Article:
Three books are required to find the old reaver from the days of the Ormud Empire, supposedly scuttled on a long forgotten shore with a fortune on board, but still haunted by the ghosts of it’s murderous crew:
Mysteries of the Jhang Se Coast is a study of myths and rumours around the forty leagues of coastline and nineteen islands, ghost ships, sea monsters, superstitions of sailors and fishermen, and among them, the most thorough account of the Fisher’s Lamp, including the name of the captain, Ninth Sword Palang. The author cites the captain’s journal as a reference.
The Journal of Ninth Sword Palang details the journeys, activities, ports, cargoes, crew changes, and navigation details of her tour with the empire, but never lists the name of the boat that she helmed. The final journal entries list an incredible fortune, including some mysterious artifacts of the Giant Countries, but also notes some confusion of navigation, thanks to the death of the on-board astrologer and the loss of certain charts, only remarking on a strange blue-winged albatross that hunts of the starboard bow.
Albatross of The Ormud A curious reader might probe deeper into the mystery, narrowing the field of their research to the locations along the Jhang Se Coast listing reports of the ghostly crew, against the hunting grounds of the Lost Albatross, a blue and black breed of the enormous seabird that hunts of a small rock that appears on only a handful of maps of the coast.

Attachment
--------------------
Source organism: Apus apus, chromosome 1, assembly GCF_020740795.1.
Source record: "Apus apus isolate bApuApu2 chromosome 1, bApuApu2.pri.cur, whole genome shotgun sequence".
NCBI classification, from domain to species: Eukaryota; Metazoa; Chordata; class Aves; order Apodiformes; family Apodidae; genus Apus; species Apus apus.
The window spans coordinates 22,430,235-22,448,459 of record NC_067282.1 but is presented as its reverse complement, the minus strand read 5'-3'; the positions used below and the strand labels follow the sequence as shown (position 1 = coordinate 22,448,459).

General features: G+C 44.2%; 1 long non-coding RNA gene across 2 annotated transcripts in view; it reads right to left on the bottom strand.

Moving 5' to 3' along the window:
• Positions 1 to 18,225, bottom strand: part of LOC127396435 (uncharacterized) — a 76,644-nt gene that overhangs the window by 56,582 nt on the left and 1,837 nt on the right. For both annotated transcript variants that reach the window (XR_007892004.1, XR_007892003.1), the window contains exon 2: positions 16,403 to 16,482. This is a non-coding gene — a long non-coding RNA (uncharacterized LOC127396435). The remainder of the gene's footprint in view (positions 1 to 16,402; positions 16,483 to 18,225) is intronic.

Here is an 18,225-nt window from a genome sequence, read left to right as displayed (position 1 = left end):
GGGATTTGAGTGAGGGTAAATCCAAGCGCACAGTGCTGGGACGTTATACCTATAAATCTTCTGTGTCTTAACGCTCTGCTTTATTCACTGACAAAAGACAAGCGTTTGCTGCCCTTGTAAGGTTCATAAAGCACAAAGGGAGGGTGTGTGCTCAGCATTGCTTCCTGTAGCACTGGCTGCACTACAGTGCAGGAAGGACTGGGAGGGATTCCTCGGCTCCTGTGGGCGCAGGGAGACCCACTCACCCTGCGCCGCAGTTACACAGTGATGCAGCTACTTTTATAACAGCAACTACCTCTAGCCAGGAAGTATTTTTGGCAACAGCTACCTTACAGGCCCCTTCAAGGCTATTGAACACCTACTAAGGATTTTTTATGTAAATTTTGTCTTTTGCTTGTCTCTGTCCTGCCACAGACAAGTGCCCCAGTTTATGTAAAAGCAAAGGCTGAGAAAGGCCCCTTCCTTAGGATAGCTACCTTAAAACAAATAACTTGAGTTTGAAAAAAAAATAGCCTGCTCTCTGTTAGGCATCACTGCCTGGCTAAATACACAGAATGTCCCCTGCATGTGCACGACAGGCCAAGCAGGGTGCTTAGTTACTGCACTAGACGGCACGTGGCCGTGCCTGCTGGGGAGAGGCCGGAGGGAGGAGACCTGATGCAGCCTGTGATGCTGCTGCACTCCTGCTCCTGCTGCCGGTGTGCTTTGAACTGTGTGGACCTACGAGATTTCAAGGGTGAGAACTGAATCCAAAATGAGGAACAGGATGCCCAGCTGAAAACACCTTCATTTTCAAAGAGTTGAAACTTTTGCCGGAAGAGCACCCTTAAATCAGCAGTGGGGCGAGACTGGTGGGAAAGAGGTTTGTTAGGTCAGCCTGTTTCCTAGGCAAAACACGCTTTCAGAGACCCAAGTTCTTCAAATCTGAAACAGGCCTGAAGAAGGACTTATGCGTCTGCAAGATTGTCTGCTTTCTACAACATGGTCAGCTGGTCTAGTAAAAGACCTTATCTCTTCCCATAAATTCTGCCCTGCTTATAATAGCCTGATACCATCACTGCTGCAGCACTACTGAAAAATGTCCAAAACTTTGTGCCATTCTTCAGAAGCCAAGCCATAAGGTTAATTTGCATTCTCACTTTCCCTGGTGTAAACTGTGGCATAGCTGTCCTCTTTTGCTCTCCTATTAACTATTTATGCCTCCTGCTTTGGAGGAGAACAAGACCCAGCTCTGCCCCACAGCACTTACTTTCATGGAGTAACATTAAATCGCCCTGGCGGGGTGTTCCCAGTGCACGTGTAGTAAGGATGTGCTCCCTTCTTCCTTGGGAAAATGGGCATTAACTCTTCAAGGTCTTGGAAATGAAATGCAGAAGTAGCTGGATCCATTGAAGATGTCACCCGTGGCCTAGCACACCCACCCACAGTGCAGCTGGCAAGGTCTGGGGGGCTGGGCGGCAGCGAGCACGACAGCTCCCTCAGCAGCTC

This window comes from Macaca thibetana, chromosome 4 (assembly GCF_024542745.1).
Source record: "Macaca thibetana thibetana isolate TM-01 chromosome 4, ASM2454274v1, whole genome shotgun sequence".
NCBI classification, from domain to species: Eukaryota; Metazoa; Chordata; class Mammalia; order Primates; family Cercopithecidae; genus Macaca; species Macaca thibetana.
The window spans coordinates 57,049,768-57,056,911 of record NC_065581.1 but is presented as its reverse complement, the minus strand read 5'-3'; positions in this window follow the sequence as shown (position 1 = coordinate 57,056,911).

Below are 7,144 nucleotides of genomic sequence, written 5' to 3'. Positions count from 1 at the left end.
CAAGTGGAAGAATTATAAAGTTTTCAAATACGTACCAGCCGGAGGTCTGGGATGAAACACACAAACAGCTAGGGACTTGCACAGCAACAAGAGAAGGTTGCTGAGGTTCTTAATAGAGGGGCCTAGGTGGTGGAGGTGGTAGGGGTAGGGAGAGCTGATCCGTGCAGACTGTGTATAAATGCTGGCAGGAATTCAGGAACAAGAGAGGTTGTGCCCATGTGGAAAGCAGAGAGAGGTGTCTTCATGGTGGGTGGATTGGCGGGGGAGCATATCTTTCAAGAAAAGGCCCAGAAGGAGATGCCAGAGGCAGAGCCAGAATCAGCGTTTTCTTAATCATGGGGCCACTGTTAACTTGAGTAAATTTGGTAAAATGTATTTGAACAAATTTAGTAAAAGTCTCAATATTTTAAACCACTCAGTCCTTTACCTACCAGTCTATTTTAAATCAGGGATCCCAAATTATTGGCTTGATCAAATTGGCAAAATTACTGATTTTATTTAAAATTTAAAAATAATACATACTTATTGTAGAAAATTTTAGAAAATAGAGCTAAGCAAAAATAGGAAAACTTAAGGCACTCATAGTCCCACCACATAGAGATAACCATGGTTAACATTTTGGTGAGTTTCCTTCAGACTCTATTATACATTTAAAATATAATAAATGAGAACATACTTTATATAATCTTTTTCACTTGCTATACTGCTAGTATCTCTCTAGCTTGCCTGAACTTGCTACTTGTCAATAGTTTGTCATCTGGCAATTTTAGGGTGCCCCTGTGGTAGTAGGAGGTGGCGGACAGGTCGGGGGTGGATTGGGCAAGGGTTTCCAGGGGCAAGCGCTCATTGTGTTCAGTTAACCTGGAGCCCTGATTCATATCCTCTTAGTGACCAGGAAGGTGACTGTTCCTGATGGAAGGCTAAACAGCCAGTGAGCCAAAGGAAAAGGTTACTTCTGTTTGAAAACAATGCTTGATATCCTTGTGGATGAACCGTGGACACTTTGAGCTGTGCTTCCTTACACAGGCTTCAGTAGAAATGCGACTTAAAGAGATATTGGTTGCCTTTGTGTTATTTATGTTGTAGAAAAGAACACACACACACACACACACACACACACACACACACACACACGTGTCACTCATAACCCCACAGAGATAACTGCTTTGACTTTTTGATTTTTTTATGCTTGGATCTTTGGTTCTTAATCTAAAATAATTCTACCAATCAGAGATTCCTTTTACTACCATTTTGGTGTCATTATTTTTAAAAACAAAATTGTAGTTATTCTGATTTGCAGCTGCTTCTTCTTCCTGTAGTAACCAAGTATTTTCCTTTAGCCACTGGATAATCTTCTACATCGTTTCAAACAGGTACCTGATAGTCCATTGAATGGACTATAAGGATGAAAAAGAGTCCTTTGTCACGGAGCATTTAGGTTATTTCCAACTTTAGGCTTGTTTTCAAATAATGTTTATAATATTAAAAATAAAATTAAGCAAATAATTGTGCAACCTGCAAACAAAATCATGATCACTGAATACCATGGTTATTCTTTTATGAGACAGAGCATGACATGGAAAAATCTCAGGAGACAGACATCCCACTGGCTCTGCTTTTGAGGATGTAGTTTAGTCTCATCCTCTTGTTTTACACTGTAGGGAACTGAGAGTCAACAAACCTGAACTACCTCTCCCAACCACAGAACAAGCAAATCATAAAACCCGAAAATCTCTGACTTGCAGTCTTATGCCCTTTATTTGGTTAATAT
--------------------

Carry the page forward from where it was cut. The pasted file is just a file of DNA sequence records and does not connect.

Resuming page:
Heading to that location, you will find a haunted ruin filled with gold and magic items, scattered against rocks and almost impossible to navigate safely. A single lantern dangles from the shattered prow, which still hangs over the waves, and the lantern illuminates on cold nights, as if a candle still stands inside.
Third Diary of Exultant Hatarr Thun
This extensive journal of an exorcist and war priest features some odd word choices, strangely misplaced diagrams, and extensive margin notes in the author’s own hand, as if the diary were spare paper in times of need. Some pages are blank, either entirely or in oddly spaced sections, and some of the paper is of irregular thickness. An observant reader might come to notice patterns over the course of extensive reading. An investigation check made as part of a long rest (DC 14) will uncover coded sections missing a cipher. It seems the good priest kept dark secrets.
Casting Identify or Detect Magic will reveal a network of illusions and abjurations that can be slowly stripped away with proper keywords and spells, and will also reveal the first keyword. Dispelling the wards will render the book completely blank. Successful checks using investigation, arcana, and religion (DC listed below) will help reveal the hidden pages, vanished scripts, magic mouths, unfolding charts, Comprehend Languages cast on the book grants advantage to skill checks made on the book, Divination counts as a single success of DC 15, and Trueseeing or Legend Lore can each be cast on the book to count as a success of DC 18 each. Each skill check or spell can be used once only.